Shiny Materials Reflecting Light

Most recent answer: 10/22/2007

Is that true that shiny materials can reflect radiation well? If yes, how does it work?
- Kong (age 13)
La Salle College, Hong Kong
Yes, shiny materials are good reflectors of visible light, one of many kinds of radiation. They may not be such good reflectors of other kinds of radiation, like x-rays, for example, which are just like light except they have higher frequencies.

Many different kinds of metal are shiny. Gold is a metal which stays shiny for a long time because it does not react much chemically with the air. Silver is shinier, but tarnishes easily. Many other metals, like iron or steel, aluminum, and copper are also shiny.

What makes them that way is that some of the electrons in these metals can move around very very easily. Electrons feel pushes and pulls when an electric field comes along. Light waves are made up of electric and magnetic fields. When a light wave hits a metallic surface, the electrons on the surface are pushed and pulled by the field of the incoming wave. How far do they go? They slosh around until the field that they create (after all, electrons are charged and they make their own field) cancels out the incoming field exactly. They stop when the net force is zero on them.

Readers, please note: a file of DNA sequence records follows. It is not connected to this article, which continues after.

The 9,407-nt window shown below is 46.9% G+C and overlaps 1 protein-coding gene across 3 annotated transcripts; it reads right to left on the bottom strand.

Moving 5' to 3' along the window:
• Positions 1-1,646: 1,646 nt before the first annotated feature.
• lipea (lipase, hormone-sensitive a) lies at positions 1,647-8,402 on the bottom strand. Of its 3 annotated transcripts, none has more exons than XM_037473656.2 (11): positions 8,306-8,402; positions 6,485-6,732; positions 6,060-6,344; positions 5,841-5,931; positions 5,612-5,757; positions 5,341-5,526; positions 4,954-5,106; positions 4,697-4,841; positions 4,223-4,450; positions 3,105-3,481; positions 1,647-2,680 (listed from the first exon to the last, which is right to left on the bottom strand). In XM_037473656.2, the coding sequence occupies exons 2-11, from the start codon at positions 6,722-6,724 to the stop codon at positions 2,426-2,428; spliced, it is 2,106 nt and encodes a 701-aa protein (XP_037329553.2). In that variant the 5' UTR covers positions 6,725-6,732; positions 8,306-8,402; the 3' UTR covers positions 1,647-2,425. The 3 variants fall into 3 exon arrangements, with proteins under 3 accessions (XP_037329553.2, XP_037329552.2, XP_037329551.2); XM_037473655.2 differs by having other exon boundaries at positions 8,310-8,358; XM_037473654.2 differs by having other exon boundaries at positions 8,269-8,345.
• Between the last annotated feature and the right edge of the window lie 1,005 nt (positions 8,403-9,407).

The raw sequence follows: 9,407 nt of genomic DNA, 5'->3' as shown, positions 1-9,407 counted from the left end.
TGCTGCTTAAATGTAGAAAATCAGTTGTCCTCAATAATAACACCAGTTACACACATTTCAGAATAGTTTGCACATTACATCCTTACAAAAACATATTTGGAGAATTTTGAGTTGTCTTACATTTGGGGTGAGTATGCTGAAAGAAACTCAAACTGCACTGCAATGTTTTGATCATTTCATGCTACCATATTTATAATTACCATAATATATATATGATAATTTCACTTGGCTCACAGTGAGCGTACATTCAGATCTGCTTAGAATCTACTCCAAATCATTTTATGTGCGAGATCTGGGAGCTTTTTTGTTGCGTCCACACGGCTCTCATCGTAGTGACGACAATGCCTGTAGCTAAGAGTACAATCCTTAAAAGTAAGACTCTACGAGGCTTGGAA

This means that the electric field inside a conducting metal is zero. If an incoming wave hits the material, and the electric field is zero on a plane surface at all times, you can express this as a sum of two waves -- one coming in, and an equal and opposite one coming out. The sloshing electrons in the metal radiate a wave going out that exactly matches the one coming in. If there is some resistivity to the metal, or some corrosion, the metal becomes less shiny.

There’s another way a material can be shiny. If a material is transparent, but has a different index of refraction than the air, then light rays will bend when they strike the surface of the material. Some, but not all, will also be reflected from the surface at the same angle of reflection as if the material had been made out of metal. If the light starts out in the dense material (like water or glass) and hits the surface with air, if the angle is steep enough so that the law of refraction cannot be satisfied, then all of the light will bounce back into the water or glass, in a process called "total internal reflection", making that surface look shiny too.


(published on 10/22/2007)

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